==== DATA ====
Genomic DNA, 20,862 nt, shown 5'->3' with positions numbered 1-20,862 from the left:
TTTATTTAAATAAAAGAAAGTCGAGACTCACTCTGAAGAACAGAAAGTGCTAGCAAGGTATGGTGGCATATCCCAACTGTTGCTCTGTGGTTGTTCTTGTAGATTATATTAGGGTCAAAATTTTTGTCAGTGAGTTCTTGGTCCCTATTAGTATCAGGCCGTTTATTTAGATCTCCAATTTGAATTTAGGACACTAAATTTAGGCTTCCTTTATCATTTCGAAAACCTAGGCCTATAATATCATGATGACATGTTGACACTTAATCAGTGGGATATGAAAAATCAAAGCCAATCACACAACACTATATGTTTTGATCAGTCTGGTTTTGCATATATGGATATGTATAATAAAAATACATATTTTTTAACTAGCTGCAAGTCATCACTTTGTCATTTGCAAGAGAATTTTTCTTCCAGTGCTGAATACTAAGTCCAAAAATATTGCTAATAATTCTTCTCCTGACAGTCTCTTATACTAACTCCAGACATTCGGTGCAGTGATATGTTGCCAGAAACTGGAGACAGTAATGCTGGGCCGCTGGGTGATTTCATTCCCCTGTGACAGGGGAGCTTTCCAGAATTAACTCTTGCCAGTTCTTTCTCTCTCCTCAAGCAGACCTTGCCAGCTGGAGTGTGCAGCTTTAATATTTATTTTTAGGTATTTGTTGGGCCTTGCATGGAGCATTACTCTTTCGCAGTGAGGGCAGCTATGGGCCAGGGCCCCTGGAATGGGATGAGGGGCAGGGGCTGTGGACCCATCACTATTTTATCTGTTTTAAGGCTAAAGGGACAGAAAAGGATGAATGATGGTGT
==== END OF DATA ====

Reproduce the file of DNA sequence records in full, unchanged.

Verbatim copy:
Genomic DNA, 20,862 nt, shown 5'->3' with positions numbered 1-20,862 from the left:
TTTATTTAAATAAAAGAAAGTCGAGACTCACTCTGAAGAACAGAAAGTGCTAGCAAGGTATGGTGGCATATCCCAACTGTTGCTCTGTGGTTGTTCTTGTAGATTATATTAGGGTCAAAATTTTTGTCAGTGAGTTCTTGGTCCCTATTAGTATCAGGCCGTTTATTTAGATCTCCAATTTGAATTTAGGACACTAAATTTAGGCTTCCTTTATCATTTCGAAAACCTAGGCCTATAATATCATGATGACATGTTGACACTTAATCAGTGGGATATGAAAAATCAAAGCCAATCACACAACACTATATGTTTTGATCAGTCTGGTTTTGCATATATGGATATGTATAATAAAAATACATATTTTTTAACTAGCTGCAAGTCATCACTTTGTCATTTGCAAGAGAATTTTTCTTCCAGTGCTGAATACTAAGTCCAAAAATATTGCTAATAATTCTTCTCCTGACAGTCTCTTATACTAACTCCAGACATTCGGTGCAGTGATATGTTGCCAGAAACTGGAGACAGTAATGCTGGGCCGCTGGGTGATTTCATTCCCCTGTGACAGGGGAGCTTTCCAGAATTAACTCTTGCCAGTTCTTTCTCTCTCCTCAAGCAGACCTTGCCAGCTGGAGTGTGCAGCTTTAATATTTATTTTTAGGTATTTGTTGGGCCTTGCATGGAGCATTACTCTTTCGCAGTGAGGGCAGCTATGGGCCAGGGCCCCTGGAATGGGATGAGGGGCAGGGGCTGTGGACCCATCACTATTTTATCTGTTTTAAGGCTAAAGGGACAGAAAAGGATGAATGATGGTGT